Monday, October 31, 2011

Halloween is Condemned by the Pope

Edit: Of course this is one of the scariest times of the year. There are recollections of one's mortality and the decay of things as the days grow colder, more bitter and remote.

It is also the time when Martin Luther launched the Protestant Revolt. Halloween is made scarier still by the appearance of the reformer. But the connection is more than merely temporal, for there are links between the Protestant Revolt and occultism which brings the modern age more clearly into focus.

[Daily Mail] Halloween is largely a secular celebration which has its origins in an ancient festival marking the start of the 'darker half of the year'.

But in an article entitled The Dangerous Messages of Halloween, the Vatican's official newspaper L'Osservatore Romano quoted liturgical expert Joan Maria Canals as saying: 'Halloween has an undercurrent of occultism and is absolutely anti-Christian.'

Father Canals urged parents 'to be aware of this and try to direct the meaning of the feast towards wholesomeness and beauty rather than terror, fear and death'.

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Catholicity said...

I notice that this article was from 2009, and that it nowhere mentions any significant Vatican office, least of all the Pope. Sounds like "The Roman Spectator" designed this article, carefully chose their "experts" and ran with it.

Tancred said...

Halloween is justifiably resented in parts of Europe not least of all because of its association with American consumerism.

I suppose a that the parish in Spain which is banning it has a legitimate argument?

As far as the Holy Father being involved, it probably should fall on Osservatore to spell out just what its relationship with the Holy See is so that when it says as it often DOES, things which reek of heresy or are controversial, we can be sure that they only comment on Catholic affairs but aren't necessarily Catholic themselves.

Thanks for pointing this out.

Anonymous said...

I question whether being a "liturgical expert" qualifies one to comment on the matter. Halloween is not, and never has been a liturgical observance.

Certainly, the modern, American-style Halloween has several major faults, and no doubt that it is too often given an occultist twist, but I wonder whether the observance itself, which far predates modern occultism, is really so inseparable from it as this person would have us believe. At its root, after all, it is still a product of Catholic civilization (mostly a hodgepodge of French and Irish influences), in the same way that traditional May Day, Midsummer, and Harvest Home festivities are. Many elements of such festivities have developed which had the Church's tacit permission or even official sanction, without becoming a part of the liturgy. The occultists have spent more than a century trying to strip all of these of their Christian heritage, but it's still there, waiting to be revived.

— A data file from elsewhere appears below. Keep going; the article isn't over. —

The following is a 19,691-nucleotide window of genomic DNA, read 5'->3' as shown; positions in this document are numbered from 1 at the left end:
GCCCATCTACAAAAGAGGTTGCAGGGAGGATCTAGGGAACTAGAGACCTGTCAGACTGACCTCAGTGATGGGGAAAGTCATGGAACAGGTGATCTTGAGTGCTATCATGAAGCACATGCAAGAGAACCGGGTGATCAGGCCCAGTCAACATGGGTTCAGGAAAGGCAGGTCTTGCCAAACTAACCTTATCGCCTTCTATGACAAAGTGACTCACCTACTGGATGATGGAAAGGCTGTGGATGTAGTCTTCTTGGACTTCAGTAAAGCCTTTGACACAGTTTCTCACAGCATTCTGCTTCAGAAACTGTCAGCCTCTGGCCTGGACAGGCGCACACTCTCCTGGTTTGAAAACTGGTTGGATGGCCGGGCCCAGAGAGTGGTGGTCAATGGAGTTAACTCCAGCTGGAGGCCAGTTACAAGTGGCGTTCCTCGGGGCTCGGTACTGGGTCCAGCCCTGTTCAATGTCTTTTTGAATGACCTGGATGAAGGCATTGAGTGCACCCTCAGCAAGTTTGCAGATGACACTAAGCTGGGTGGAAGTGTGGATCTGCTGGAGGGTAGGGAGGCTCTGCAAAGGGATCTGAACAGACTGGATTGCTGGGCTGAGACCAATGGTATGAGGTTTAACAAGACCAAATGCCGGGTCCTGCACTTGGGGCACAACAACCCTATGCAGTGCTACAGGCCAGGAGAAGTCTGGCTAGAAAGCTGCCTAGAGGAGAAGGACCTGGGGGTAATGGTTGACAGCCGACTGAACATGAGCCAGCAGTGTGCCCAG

The attitude that these things are essentially pagan, and incompatible with Christianity, is Protestant in origin, and was indeed the Church's tolerance of such "pagan" observances was once one of the heretics' chief charges against us. Indeed, such an attitude requires that the dichotomy between pagan and Christian be understood in a Protestant manner, for Catholics have always sought to baptize the cultural heritage of our pagan ancestors where possible, rather than to throw the baby out with the bathwater as the Protestants would have us do.

Tancred said...

I think the distinction between the Christian feast and the modern pagan celebration has grown in recent years, and Latin countries never had much of a Halloween observance as it would be understood in the north.

Dan said...

Anonymous @ 11:48 raises excellent points and it is well that he brought them up.

The Catholic celebration of All Hallows has been around, I believe, for quite a few centuries if I am not mistaken. If someone here has additonal information on this I would be glad to see it.

On a related matter it is so true, isn't it, that the poor Europeans are copying American traditions (when it should really be the other way around). Look at the disgustingly consumerist "Christmas" in the US, which was once condemned throughout the world, now being copied in England, Italy, France, Germany, etc. Very sad. We are exporting our Puritan/Protestant "ethic" around the world and it is slowly but surely erasing Christ from everyday life in what was once Christendom. Another poisoned apple from the rotten tree that is Americanism. What Halloween is now here in the States, and being copied in other parts of the world, is a good example of this worm-eaten fruit.

The world would be a better place if the very idea of America was isolated from the rest of the world. Then perhaps some healing would begin.